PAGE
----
While this is still called principles and parameters theory as these are the crucial aspects, it differs radically from the model that was used in most second language acquisition research on Universal Grammar in the 1980s, for example White (1989), which is now effectively left stranded by these developments like a dying whale. The arguments about whether second language learners have access to UG need to be completely rephrased and the actual research needs to be reinterpreted or abandoned. Of course this is only true if we wish to keep the L2 research in touch with the latest version of Universal Grammar theory: this can be called the view of the strong believers. An alternative view is that L2 researchers should take what they find useful, whether Chomsky (1995) or Chomsky (1957) or Jespersen (1904); the concept of structure-dependency or the idea of phrase structure can be used all for their own ends, as has been argued elsewhere (Cook, 1993). This faction can be called weak believers. It is fair to say that UG researchers have seen themselves primarily as linguists, i.e. as strong believers, secondly as L2 researchers; hence they have notoriously always tried to keep as up-to date as possible; Chomsky catches cold and they start sneezing next day. It will be entertaining to see what emerges out of this new cataclysm to befall linguistics. The weak believers, however can think how the new developments can be harnessed to their own ends of studying second language acquisition and helping second language teaching; what’s in it for them?
3. Exploiting Minimalism
Let us sum up the argument as three linked premises:
Premise 1: knowledge of language consists of unvarying syntax and a set of variable lexical entries including parameters showing how these may be used in sentences
The first step is the definition of the target that people are learning as consisting of a particular type of knowledge. Languages differ only in their vocabularies, interpreting vocabulary as having two components, lexical entries for content words such as man that project into lexical phrases, and lexical entries for functional phrases like ‘tense’ that have parameters to be set that influence the variation in the structure of the sentence. An issue that we will not deal with here is whether, when applied to second language acquisition, this model implies two grammars, one for each language, or implies a single grammar with entries for both languages.
Premise 2: language acquisition means acquiring lexical entries for words and phrases with appropriate parameter settings for using them in the structure of the sentence
Principles of grammar do not have to be learnt and are invariant from one language to another. Content words, however, vary and have to be learnt with all their relevant information. Functional phrases too need to be acquired both in terms of content and in terms of parameter-settings.
Premise 3. appropriate learning strategies in L2 therefore rely on the construction of lexical entries in the mind
The final jump is taken in the third premise, which brings us back to the issue of strategies. The strong believers in Universal Grammar would disdain this step as first language acquisition is not organised in this way and parents do not ‘teach’ the first language by invoking vocabulary strategies. Yet a host of strategies have been used in L2 teaching, for example those associated with Andrew Cohen.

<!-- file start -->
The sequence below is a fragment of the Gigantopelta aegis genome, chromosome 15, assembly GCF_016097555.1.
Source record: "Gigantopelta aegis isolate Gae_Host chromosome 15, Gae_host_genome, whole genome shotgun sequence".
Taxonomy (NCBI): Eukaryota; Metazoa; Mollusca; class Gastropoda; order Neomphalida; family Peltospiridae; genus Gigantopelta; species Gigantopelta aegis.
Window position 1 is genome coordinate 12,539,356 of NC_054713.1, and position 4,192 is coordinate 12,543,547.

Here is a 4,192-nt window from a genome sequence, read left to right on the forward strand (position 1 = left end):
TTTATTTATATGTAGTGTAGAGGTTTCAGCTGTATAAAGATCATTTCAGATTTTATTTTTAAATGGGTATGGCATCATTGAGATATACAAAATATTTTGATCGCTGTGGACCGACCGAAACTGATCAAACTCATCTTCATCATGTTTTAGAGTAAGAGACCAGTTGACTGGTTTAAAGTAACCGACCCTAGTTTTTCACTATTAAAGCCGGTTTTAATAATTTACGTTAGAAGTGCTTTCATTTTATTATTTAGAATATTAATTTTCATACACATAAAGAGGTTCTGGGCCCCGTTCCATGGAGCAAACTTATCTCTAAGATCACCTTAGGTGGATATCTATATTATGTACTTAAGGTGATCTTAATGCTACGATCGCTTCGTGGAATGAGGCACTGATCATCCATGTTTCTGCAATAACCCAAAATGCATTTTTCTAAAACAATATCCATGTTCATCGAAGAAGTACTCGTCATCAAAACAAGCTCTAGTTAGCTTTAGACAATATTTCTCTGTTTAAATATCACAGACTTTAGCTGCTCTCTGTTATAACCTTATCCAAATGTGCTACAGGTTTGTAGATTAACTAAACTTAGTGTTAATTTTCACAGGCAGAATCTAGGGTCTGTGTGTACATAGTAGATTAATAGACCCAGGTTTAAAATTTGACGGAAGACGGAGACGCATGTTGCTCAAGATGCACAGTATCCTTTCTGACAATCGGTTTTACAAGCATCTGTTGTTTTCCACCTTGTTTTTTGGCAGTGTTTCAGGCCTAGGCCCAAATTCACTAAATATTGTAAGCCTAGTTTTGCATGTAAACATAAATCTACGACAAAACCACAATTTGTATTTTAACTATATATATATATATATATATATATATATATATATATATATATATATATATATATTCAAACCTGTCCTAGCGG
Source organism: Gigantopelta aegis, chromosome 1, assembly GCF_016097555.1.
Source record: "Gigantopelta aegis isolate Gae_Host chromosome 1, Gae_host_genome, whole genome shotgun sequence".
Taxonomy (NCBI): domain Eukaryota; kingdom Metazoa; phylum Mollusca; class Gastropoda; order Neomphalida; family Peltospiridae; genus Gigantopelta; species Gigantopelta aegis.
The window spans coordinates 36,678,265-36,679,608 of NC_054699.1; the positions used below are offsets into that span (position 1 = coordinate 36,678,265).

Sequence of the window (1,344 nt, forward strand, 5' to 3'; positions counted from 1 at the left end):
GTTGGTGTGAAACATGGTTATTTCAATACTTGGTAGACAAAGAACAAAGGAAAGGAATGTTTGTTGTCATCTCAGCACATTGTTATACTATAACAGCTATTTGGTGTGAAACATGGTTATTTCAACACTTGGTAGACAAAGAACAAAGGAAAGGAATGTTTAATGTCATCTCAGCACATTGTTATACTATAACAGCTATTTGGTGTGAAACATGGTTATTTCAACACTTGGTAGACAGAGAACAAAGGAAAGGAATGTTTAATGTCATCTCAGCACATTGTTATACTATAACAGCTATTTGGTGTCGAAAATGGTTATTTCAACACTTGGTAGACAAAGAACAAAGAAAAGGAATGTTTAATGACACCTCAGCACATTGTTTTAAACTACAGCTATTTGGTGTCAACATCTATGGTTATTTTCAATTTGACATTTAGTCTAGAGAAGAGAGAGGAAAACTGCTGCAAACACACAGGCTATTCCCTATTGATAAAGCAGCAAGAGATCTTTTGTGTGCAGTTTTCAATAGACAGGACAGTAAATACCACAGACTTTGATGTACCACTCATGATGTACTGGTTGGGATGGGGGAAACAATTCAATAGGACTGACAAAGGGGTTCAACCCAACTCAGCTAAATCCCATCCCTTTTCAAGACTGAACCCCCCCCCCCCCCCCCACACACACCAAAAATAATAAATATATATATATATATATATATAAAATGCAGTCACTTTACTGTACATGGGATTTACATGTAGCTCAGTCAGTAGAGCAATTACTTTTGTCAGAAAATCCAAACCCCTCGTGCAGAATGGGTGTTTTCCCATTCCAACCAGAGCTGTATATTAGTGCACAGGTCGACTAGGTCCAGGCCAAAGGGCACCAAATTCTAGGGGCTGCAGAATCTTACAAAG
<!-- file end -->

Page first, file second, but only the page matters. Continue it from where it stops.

But most of them, to my knowledge, have tackled content
vocabulary, rather than functional phrases. The past tense has been seen as
something to be taught as a grammatical pattern, not as a vocabulary item “-ed”
with a particular meaning that attaches itself to verbs. The nearest I can
remember to a mnemonic for learning grammar is the immortal verse beloved of
students of Latin:
A, ab, absque, coram, de,
Sine, tenus, pro and prae,
Always govern the absolute i.
Vocabulary teaching has then made a mistake in seeing its role as the imparting of content words. In terms of frequency the top 46 words in English are after all grammatical words, not content words If everything that is learnt is vocabulary, we need to explore more effective ways of teaching vocabulary and more efficient strategies by which the learners can assimilate vocabulary and fit it in with the principles of grammar in their mind. Vocabulary strategies would then be useful that allowed the learner to flesh out the lexical entry in their minds by giving it, not just a meaning and a pronunciation, but the appropriate links to the syntax of the sentence. As always it is not clear that conscious attention to ‘learning’ or to learning strategies is incompatible with the UG model. If it were the most useful strategies for the learner would be ways of building up the knowledge of vocabulary that forms the basis for the language-specific aspects of language knowledge.
Anderson, J. (1983), The Architecture of Cognition, Harvard University Press
Chomsky, N. (1957), Syntactic Structures, Mouton, The Hague
Chomsky, N. (1981), Lectures on Government and Binding, Dordrecht, Foris
Chomsky, N. (1995), The Minimalist Program, MIT Press
Cook, V.J. (1988), Chomsky’s Universal Grammar: An Introduction, Blackwell, Oxford
Cook, V.J. (1990), ‘The I-language Approach and Classroom Observation’, English Language Teaching Documents, 133, 71-80, 1990
Cook, V.J. (1993), Linguistics and Second Language Acquisition, Macmillan, Basingstoke
Cook, V.J. & Newson, M. (1996), Chomsky’s Universal Grammar: An Introduction, Blackwell, Oxford (2nd edition)
Faerch, C., & Kasper, G. (1984), ‘Two ways of defining communication strategies’, Language Learning, 34, 45-63
Jespersen, O. (1904), How to Teach a Foreign Language, Allen & Unwin, London
O'Malley, J.M., & Chamot, A.U. (1990), Learning Strategies in Second Language Acquisition, CUP
Tarone, E. (1977), ‘Conscious communication strategies in interlanguage: a progress report’, in On TESOL 1977, TESOL, Washington
White, L. (1989), Universal Grammar and Second Language Acquisition, John Benjamins, Amsterdam